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post #11 of 15 Old 07-21-2010, 08:50 PM
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Well l just checked out Mt. Holyoke, where my trainer went, and the University of Findlay on my trip out east. l believe Mount Holyoke college only has an English lHSA team, and l don't know if they have an Equine studies program, but Findlay has both English and Western. We got a tour of the English facilities as well as the campus at Findlay, and the riding facilities were GORGEOUS, as well as the campus. They had a string of 'A' show horses, as well as one horse for each student to ride for the entire semester, and many other horses they use for lHSA at the English stables, and l'm sure the horses are similar as far as that goes at the Western barns, also. My dad said that he's not sure how strong academically their other programs are, though; their strong point, apparently, are the equestrian studies programs. But you might want to check it out, anyway. They have Equine Business Management, Equestrian Studies, etc.
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post #12 of 15 Old 07-22-2010, 12:31 PM
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Quote:
Originally Posted by A knack for horses View Post
You had to ask a difficult question lol.

Well I am kind of undecided at the moment, but I am positive I want to work with horses. I hope this will help:
  • I have considered training/ professional riding, but I don't have a lot of experience. I have only been working with horses and riding for 5 years. I know it wouldn't be impossible, but I am at a great disadvantage job searching against people who have been around horses their whole lives.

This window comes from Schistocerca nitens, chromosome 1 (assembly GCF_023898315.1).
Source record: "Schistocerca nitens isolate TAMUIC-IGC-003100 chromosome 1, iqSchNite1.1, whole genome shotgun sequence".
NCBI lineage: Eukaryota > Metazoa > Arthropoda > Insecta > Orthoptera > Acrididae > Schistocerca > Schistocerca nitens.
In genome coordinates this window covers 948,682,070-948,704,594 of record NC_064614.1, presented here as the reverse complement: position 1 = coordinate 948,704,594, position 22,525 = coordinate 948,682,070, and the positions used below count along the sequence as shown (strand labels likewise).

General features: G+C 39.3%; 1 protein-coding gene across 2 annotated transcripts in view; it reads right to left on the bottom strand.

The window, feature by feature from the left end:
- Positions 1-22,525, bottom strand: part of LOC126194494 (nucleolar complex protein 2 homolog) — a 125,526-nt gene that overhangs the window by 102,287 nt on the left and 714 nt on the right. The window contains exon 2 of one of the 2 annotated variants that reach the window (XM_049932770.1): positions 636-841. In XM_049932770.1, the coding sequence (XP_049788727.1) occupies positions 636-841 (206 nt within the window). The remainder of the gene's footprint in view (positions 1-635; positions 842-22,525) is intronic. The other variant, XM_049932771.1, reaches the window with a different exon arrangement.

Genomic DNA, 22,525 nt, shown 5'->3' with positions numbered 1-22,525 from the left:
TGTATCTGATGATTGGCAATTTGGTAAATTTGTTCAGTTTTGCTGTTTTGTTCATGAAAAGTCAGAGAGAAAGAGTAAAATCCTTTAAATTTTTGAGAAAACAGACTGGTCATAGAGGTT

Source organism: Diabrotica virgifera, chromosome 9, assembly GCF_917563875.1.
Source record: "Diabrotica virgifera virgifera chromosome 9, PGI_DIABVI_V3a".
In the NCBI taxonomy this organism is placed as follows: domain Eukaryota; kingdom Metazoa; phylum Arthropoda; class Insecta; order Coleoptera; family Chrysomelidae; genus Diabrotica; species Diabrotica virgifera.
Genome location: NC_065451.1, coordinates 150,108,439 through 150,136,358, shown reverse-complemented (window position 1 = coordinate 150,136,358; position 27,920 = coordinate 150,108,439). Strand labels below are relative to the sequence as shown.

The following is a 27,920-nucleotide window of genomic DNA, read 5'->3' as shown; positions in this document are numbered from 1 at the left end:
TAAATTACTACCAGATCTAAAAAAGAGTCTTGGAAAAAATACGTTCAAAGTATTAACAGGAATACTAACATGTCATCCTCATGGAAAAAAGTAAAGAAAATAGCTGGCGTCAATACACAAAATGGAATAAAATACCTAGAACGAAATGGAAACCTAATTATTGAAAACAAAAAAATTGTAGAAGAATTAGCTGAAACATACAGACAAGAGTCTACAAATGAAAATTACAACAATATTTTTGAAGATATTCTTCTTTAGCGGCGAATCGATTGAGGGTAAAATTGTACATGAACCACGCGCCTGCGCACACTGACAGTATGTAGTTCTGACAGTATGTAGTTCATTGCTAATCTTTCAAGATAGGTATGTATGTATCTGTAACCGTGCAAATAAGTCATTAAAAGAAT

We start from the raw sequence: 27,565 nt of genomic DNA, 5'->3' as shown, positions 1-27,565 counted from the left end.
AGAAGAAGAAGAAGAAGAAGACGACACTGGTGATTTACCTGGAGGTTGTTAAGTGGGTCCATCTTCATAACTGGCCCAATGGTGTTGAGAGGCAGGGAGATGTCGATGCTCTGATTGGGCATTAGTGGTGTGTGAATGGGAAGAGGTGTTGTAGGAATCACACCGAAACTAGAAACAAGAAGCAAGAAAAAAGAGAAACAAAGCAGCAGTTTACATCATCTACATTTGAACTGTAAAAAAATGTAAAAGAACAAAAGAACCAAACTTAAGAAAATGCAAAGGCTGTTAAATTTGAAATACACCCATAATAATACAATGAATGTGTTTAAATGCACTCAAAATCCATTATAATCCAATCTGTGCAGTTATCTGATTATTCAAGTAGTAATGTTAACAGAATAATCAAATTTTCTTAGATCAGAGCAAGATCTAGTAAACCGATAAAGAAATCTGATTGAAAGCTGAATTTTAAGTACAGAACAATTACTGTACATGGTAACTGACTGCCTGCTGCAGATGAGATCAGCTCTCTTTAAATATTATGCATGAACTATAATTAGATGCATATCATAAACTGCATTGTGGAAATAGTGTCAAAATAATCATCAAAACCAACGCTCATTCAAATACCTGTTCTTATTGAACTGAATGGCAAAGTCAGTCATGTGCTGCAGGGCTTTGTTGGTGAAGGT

• I think working for an organization like the AQHA or a racetrack would be cool, but I would be locked in an office all day and get little to no interaction with horses. With that said, I am 100% positive that I will own a horse in my lifetime, so it may not bother me that much.
  • Working as a stable hand or groom could be a cool job. People say I am detail oriented and somewhat of a perfectionist.
  • I also think being an equine nutritionist or saddle fitter would be interesting.
I hope that helps. I also thought you should know I am a squimish person and I don't do well with blood/guts.

At my high school, they offer a horse management course (8 weeks long). They cover a broad spectrum of topics from nutrition to breaking and training. I am enrolled in it this year and I am hoping that the information will help me narrow down my career choice.

I am also in a program where I can get an internship this summer, and I hope that will help too
Ok so here is my 2 cents

If you are not going to deal well with an injury or blood/guts, being a stable hand/trainer/prof rider is not a good ave for you(in my opinion). The reason i say this is because any of those jobs you are expected to be able to take charge and act quick in a situation where a horse is hurt, cut themselves, broken a bone, crashed through a fence, got into it with another animal - you get the point. I am not saying that you couldn't do any of those things BUT if you don't think that you can have a quick reaction and ignore your "squimish-ness" then it would probably be best not to venture there. Clients are going to expect that you are going to act fast and be effective if something happens to their horse(s) when they are not around- it comes with the territory